The Kyoto Protocol

The Kyoto Protocol operationalises the United Nations Framework Convention on Climate Change by committing industrialised countries and economies in transition to limit and reduce greenhouse gas emissions in accordance with agreed individual targets.

Rwanda Signed

22 July 2004

Rwanda Ratification

31 December 2007

Submitted Reports


Implementation status in Rwanda

The protocol separated countries into two groups: Annex I contained developed nations, and Non-Annex I referred to developing countries in which Rwanda falls. The protocol placed emission limitations on Annex I countries only. Non-Annex I nations participated by investing in projects designed to lower emissions in their countries.

For these projects, developing countries earned carbon credits, which they could trade or sell to developed countries. Rwanda uses the Clean Development Mechanism and to date a number of carbon market projects have been established.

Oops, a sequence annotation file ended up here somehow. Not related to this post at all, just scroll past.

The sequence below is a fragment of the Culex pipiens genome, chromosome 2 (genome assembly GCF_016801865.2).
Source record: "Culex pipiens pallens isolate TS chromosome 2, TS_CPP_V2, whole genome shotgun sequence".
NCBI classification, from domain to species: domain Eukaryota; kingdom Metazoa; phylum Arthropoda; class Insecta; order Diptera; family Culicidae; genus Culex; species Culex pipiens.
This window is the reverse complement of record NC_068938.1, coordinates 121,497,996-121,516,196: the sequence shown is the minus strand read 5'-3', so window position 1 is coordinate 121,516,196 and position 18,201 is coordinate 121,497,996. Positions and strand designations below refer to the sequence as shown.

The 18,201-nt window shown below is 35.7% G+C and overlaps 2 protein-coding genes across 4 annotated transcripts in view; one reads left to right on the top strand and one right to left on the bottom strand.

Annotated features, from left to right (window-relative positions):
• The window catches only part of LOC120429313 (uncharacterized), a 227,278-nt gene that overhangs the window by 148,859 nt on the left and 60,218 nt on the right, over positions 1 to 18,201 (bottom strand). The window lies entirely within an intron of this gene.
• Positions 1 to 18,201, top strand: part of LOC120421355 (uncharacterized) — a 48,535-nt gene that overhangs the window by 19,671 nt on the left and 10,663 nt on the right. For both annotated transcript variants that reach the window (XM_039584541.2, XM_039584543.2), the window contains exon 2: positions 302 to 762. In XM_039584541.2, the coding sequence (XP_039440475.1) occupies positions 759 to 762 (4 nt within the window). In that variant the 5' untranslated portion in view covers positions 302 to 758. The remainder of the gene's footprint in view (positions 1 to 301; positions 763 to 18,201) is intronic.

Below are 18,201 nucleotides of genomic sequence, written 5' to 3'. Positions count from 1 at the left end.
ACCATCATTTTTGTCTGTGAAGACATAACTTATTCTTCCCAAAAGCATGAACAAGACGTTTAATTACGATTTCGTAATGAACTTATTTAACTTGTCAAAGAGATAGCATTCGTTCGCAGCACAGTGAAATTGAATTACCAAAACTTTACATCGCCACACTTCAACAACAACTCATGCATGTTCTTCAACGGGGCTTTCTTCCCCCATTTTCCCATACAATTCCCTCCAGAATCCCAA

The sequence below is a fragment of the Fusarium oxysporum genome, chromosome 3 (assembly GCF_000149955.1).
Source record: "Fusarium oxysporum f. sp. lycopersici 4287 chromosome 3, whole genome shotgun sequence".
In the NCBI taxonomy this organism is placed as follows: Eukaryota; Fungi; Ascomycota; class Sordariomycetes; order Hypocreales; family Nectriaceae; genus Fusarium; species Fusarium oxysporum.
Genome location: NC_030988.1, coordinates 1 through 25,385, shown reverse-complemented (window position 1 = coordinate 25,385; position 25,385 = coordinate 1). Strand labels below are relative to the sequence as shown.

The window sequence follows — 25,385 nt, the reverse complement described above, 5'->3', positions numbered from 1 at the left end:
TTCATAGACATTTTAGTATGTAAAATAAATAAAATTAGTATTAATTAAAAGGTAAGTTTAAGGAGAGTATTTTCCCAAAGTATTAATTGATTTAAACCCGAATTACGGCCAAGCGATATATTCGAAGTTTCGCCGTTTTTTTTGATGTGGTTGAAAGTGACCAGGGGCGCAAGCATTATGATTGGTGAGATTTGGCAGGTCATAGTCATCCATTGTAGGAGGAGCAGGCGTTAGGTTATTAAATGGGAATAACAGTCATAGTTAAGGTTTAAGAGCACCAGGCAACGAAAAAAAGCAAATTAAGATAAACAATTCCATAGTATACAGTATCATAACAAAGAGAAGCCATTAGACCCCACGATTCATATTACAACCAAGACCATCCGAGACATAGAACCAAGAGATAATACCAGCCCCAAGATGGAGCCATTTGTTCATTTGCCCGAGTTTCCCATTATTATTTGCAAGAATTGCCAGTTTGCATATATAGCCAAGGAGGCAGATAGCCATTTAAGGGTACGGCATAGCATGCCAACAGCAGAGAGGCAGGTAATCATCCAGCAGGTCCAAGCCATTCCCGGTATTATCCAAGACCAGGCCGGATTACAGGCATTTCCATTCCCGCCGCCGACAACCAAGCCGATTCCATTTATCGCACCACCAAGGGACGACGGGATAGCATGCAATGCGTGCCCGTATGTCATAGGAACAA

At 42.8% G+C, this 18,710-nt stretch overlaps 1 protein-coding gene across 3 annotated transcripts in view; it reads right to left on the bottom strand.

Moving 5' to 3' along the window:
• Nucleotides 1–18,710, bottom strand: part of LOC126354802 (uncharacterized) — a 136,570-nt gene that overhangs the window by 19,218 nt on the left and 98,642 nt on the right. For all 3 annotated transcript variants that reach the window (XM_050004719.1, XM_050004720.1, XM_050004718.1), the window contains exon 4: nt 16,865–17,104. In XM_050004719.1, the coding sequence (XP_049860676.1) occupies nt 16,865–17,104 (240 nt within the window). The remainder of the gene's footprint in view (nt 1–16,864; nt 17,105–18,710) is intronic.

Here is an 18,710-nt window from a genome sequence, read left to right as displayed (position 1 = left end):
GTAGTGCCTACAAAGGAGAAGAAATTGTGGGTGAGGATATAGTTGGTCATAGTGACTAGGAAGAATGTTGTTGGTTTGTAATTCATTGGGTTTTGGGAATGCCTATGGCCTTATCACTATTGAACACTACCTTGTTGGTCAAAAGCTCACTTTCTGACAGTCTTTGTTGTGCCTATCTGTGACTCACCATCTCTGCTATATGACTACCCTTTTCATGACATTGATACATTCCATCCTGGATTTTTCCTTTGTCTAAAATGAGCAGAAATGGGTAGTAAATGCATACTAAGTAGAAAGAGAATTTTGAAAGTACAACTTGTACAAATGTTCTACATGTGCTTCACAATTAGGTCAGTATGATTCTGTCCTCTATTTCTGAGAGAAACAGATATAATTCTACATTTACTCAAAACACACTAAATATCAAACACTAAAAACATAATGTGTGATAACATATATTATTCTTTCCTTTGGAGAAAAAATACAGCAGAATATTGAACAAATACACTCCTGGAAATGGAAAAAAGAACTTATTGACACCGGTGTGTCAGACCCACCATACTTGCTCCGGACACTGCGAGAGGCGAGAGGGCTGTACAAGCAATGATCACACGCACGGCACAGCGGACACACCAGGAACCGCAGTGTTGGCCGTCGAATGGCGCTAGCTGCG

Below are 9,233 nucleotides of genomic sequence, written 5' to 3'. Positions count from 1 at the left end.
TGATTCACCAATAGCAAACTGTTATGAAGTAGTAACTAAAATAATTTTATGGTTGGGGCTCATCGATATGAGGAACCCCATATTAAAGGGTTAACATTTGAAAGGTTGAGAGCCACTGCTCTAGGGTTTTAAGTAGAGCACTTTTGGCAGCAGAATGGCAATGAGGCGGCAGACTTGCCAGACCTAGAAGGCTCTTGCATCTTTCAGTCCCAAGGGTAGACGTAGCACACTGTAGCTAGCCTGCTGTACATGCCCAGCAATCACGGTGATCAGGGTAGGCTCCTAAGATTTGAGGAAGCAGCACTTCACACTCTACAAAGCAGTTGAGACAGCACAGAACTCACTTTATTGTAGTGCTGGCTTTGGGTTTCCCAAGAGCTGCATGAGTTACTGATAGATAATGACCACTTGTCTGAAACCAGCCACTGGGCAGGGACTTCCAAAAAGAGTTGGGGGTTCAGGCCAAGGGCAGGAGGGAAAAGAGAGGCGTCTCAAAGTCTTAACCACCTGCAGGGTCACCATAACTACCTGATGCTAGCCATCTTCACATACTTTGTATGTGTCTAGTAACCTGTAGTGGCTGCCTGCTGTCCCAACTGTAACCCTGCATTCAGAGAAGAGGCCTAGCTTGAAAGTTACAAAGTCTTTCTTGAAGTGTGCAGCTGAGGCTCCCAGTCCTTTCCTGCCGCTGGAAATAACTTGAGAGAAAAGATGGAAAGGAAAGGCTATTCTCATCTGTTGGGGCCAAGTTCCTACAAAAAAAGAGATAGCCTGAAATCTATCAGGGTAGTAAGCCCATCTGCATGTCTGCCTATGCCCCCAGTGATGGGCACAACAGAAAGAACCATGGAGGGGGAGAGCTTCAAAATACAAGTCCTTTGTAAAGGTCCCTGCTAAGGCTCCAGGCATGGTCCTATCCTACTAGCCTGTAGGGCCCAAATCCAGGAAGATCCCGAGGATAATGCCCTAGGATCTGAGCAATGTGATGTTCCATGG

Learn more about the carbon market in Rwanda here.


The Kyoto Protocol binds developed countries, and places a heavier burden on them under the principle of “common but differentiated responsibility and respective capabilities,” because it recognises that they are largely responsible for the current high levels of greenhouse gas emissions in the atmosphere.

For developing countries, the Kyoto Protocol sets binding emission reduction targets for 37 industrialised countries and economies in transition and the European Union. Overall, these targets added up to an average 5% emission reduction compared to 1990 levels over the five-year period 2008–2012 (the first commitment period).



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